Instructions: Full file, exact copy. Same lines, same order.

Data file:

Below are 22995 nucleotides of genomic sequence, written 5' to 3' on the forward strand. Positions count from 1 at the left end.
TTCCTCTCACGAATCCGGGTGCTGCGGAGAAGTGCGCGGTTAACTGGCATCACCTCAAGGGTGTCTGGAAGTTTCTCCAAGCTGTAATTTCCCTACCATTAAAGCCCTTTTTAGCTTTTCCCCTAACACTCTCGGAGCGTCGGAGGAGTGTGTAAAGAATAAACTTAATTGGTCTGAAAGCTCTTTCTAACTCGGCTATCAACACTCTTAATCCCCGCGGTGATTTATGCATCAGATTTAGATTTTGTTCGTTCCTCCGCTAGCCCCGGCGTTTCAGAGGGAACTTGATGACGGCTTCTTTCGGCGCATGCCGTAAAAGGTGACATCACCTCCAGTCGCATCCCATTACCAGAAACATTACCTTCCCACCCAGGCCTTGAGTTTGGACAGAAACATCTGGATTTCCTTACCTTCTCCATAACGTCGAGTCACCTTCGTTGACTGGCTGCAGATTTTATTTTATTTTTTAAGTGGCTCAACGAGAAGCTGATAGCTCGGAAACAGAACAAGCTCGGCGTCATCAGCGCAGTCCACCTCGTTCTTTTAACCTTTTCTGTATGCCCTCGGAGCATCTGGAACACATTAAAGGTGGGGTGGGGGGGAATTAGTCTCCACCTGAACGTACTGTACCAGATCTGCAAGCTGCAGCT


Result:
Below are 22995 nucleotides of genomic sequence, written 5' to 3' on the forward strand. Positions count from 1 at the left end.
TTCCTCTCACGAATCCGGGTGCTGCGGAGAAGTGCGCGGTTAACTGGCATCACCTCAAGGGTGTCTGGAAGTTTCTCCAAGCTGTAATTTCCCTACCATTAAAGCCCTTTTTAGCTTTTCCCCTAACACTCTCGGAGCGTCGGAGGAGTGTGTAAAGAATAAACTTAATTGGTCTGAAAGCTCTTTCTAACTCGGCTATCAACACTCTTAATCCCCGCGGTGATTTATGCATCAGATTTAGATTTTGTTCGTTCCTCCGCTAGCCCCGGCGTTTCAGAGGGAACTTGATGACGGCTTCTTTCGGCGCATGCCGTAAAAGGTGACATCACCTCCAGTCGCATCCCATTACCAGAAACATTACCTTCCCACCCAGGCCTTGAGTTTGGACAGAAACATCTGGATTTCCTTACCTTCTCCATAACGTCGAGTCACCTTCGTTGACTGGCTGCAGATTTTATTTTATTTTTTAAGTGGCTCAACGAGAAGCTGATAGCTCGGAAACAGAACAAGCTCGGCGTCATCAGCGCAGTCCACCTCGTTCTTTTAACCTTTTCTGTATGCCCTCGGAGCATCTGGAACACATTAAAGGTGGGGTGGGGGGGAATTAGTCTCCACCTGAACGTACTGTACCAGATCTGCAAGCTGCAGCT